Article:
2. Educate yourself fully when purchasing a casket, and understand that caskets are not required for direct cremations.
  3. Carefully read all contracts before signing anything. The fine print can be a doozy. If you find it difficult to understand on your own, ask a trusted friend or family member to be your second set of eyes.
  4. Know your local laws before letting a mortician tell you that you need to buy embalmment. Embalming rules vary from state to state, and it is not required for direct cremations.
  5. Know the difference between standard funeral home fees and “additional fees”.
  6. If you decide to prepay your funeral expenses, be sure to let your family and loved ones know your wishes, as well as what you already paid for.
  7. NEVER let yourself be pressured into making quick decisions, signing contracts, or paying for something you do not fully understand.

There are plenty of stereotypes of conman morticians trying to take as much money as they can from mourning families. Though this is often an exaggeration, it is good to be prepared for the worst. Funerals are expensive, but if you start to suspect you are being scammed, do your research and stand up for yourself.

Telemarketer Fraud

Telemarketing scams come in many forms, but they all rely on the vulnerability of seniors to steal money from them over the phone. These callers are often disguised as someone congratulating you on winning a prize that you never signed up for, or even one of your own billing companies asking for money. What they all have in common is that they all want your personal and financial information – and they are all avoidable and reportable.

Tips to avoid telemarketing scams:

  1. Never buy from an unfamiliar company. If the company is legitimate, they will understand you want to check them out and think before making the purchase.
  2. Ask for the information or the potential agreement in writing first before giving any personal information. But also remember to thoroughly check them out with the Attorney General’s Office, the Better Business Bureau, the National Fraud Center, or other friends and relatives because you can’t always trust what is in writing from a fraudulent company. Note that your bank and insurance company will never ask for your personal information over the phone, so if someone who calls you asks for your personal information, hang up.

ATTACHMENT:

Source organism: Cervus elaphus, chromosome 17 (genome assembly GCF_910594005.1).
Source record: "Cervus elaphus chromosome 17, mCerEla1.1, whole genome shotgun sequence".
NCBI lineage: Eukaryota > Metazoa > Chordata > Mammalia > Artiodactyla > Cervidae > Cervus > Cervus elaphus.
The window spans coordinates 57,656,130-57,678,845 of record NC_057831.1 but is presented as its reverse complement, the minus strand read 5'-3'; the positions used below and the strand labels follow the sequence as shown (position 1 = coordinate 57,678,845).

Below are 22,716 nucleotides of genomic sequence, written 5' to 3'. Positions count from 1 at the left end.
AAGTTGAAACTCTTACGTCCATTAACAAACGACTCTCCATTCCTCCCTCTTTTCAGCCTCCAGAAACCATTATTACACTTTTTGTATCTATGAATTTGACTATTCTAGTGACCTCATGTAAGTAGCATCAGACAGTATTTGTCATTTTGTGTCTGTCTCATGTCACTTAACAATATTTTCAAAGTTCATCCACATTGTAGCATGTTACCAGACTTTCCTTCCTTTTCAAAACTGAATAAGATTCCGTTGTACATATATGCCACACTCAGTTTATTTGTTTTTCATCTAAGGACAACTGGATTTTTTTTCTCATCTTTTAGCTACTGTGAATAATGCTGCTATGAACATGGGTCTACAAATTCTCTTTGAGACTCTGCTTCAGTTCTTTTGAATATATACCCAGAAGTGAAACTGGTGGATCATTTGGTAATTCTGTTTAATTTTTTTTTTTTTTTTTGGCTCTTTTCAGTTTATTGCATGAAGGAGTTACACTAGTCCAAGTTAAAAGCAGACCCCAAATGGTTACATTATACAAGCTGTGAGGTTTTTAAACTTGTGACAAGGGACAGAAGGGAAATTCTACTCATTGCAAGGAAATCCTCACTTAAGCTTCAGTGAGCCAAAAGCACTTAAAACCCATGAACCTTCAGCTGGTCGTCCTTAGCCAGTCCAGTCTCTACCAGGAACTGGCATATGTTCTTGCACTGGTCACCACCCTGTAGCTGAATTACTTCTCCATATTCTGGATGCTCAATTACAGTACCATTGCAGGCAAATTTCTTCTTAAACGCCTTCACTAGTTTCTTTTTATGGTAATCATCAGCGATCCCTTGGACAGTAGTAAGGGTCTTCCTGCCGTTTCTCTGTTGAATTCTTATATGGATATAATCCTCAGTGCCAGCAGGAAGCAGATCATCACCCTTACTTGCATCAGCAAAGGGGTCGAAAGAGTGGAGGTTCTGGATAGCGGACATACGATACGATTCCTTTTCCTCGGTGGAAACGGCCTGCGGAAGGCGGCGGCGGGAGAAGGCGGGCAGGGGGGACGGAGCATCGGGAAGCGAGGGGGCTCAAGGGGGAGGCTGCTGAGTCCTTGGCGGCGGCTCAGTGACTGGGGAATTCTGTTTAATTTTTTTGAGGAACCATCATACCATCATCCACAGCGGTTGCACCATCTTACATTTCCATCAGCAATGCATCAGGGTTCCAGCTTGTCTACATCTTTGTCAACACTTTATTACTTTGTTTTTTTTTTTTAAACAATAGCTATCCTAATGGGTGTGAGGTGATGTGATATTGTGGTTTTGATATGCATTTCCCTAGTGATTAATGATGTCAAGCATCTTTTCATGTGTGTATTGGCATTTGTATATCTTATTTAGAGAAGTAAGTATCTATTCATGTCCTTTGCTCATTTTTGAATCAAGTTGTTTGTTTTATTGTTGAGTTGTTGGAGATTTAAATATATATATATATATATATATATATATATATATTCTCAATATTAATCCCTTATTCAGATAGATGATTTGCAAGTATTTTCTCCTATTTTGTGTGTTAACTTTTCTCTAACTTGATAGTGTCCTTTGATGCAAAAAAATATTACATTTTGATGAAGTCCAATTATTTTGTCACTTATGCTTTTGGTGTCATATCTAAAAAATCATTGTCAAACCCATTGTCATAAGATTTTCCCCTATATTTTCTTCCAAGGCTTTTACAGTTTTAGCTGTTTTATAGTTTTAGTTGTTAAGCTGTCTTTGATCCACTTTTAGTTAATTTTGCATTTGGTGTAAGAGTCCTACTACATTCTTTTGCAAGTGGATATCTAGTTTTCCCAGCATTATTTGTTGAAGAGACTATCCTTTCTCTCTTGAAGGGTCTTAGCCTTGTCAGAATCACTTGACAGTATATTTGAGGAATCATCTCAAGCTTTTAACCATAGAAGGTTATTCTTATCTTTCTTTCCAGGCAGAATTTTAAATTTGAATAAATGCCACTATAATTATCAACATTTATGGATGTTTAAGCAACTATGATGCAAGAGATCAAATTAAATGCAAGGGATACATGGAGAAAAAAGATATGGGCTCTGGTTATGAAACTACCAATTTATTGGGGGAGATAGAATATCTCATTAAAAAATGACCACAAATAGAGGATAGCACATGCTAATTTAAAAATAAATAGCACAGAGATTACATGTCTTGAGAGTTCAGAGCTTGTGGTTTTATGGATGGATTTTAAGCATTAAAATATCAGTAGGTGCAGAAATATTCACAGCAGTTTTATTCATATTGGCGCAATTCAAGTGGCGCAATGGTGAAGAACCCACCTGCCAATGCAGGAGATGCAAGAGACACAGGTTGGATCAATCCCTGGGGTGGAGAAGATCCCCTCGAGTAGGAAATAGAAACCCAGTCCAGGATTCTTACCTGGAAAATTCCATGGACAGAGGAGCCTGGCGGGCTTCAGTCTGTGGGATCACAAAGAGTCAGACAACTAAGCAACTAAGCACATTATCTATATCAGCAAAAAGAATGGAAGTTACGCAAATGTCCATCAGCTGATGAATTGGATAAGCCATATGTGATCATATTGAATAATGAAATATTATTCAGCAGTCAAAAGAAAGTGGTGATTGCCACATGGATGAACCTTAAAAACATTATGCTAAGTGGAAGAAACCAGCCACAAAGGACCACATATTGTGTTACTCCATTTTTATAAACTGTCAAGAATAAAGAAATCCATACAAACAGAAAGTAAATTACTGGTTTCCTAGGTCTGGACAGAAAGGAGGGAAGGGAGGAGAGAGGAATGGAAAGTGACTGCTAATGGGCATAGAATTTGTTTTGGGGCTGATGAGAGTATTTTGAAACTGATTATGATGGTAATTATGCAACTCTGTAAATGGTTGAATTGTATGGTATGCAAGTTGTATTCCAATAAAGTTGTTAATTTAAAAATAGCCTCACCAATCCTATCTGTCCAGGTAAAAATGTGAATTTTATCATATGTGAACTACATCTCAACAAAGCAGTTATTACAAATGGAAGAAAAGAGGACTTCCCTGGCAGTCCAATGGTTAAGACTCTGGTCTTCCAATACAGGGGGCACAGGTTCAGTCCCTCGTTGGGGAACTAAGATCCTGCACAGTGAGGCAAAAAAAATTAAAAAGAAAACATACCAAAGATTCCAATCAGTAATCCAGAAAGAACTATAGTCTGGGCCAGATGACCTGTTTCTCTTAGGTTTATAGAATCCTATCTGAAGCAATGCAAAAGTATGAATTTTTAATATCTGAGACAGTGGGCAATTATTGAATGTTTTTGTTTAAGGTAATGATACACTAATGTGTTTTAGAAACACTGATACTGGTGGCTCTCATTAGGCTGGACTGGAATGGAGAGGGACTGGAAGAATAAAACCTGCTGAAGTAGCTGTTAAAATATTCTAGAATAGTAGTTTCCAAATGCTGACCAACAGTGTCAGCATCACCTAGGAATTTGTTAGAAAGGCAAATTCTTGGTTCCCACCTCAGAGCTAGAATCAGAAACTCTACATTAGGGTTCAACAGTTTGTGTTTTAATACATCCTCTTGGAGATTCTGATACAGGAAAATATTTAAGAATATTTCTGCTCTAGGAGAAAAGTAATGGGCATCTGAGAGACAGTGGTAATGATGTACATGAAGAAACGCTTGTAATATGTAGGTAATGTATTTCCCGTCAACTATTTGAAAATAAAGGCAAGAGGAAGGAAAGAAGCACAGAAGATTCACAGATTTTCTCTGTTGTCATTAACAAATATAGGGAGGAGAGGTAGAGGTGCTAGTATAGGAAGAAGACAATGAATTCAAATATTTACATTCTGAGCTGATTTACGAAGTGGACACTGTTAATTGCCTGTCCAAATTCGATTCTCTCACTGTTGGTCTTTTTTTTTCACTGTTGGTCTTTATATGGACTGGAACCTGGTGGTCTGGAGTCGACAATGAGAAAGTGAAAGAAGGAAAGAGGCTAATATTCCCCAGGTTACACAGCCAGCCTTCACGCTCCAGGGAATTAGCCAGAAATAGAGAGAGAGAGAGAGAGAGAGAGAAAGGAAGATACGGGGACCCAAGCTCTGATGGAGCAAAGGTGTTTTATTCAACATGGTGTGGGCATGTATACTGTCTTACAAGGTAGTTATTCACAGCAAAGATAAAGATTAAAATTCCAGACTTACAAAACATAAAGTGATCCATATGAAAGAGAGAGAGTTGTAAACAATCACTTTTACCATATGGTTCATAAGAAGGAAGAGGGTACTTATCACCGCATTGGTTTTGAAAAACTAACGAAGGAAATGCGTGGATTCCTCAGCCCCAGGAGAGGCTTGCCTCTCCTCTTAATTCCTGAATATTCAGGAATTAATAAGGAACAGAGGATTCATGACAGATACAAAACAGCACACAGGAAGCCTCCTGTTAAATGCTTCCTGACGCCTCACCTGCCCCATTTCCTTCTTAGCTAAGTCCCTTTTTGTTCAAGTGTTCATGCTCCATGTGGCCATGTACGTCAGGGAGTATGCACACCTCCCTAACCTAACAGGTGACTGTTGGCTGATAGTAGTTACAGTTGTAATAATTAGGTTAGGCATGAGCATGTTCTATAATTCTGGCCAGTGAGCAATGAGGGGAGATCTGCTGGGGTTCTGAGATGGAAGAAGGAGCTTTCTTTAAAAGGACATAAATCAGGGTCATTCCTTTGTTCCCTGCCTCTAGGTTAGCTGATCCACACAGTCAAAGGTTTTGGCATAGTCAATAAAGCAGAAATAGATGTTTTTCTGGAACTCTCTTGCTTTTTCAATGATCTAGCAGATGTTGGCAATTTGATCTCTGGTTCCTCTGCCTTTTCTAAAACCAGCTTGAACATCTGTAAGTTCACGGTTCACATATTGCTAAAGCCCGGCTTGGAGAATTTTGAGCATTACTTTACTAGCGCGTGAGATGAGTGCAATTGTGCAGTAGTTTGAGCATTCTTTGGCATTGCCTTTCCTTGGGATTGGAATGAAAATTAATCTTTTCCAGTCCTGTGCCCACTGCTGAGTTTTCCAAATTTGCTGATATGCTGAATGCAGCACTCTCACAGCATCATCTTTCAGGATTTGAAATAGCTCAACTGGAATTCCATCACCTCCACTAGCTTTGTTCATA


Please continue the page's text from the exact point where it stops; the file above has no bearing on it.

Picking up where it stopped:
3. Obtain a salesperson's name, title or position, contact information, and business license numbers; then verify their information before you transact business.
  4. Always take your time to make a decision; legitimate companies expect that from their customers and will never pressure someone to make a quick decision.
  5. Never pay money for a “free prize” even if they do claim it is to cover shipping or taxes.

Telemarketing fraud is becoming more and more common and seniors are very susceptible to it. But it is easily avoidable. As a rule of thumb, if you don’t recognize a phone number that is calling you, it is likely a solicitor or scammer, and you don’t need to answer. If it actually is somebody you know and it’s important, they’ll leave a message.

Home Security Fraud

Similar to funeral scams, home security scams could be either fake home security companies pretending to be real or real companies that are trying to nickel and dime you. Not all – maybe not even most – home security companies are like this, but it is important to know the warning signs before you empty your pockets for a false sense of security.

Tips to avoid home security scams:

  1. So-called “limited time offers” are often just ways to get potential buyers excited to buy quickly without having time to think about the offer. Most legitimate home security companies to not go door to door with limited time offers.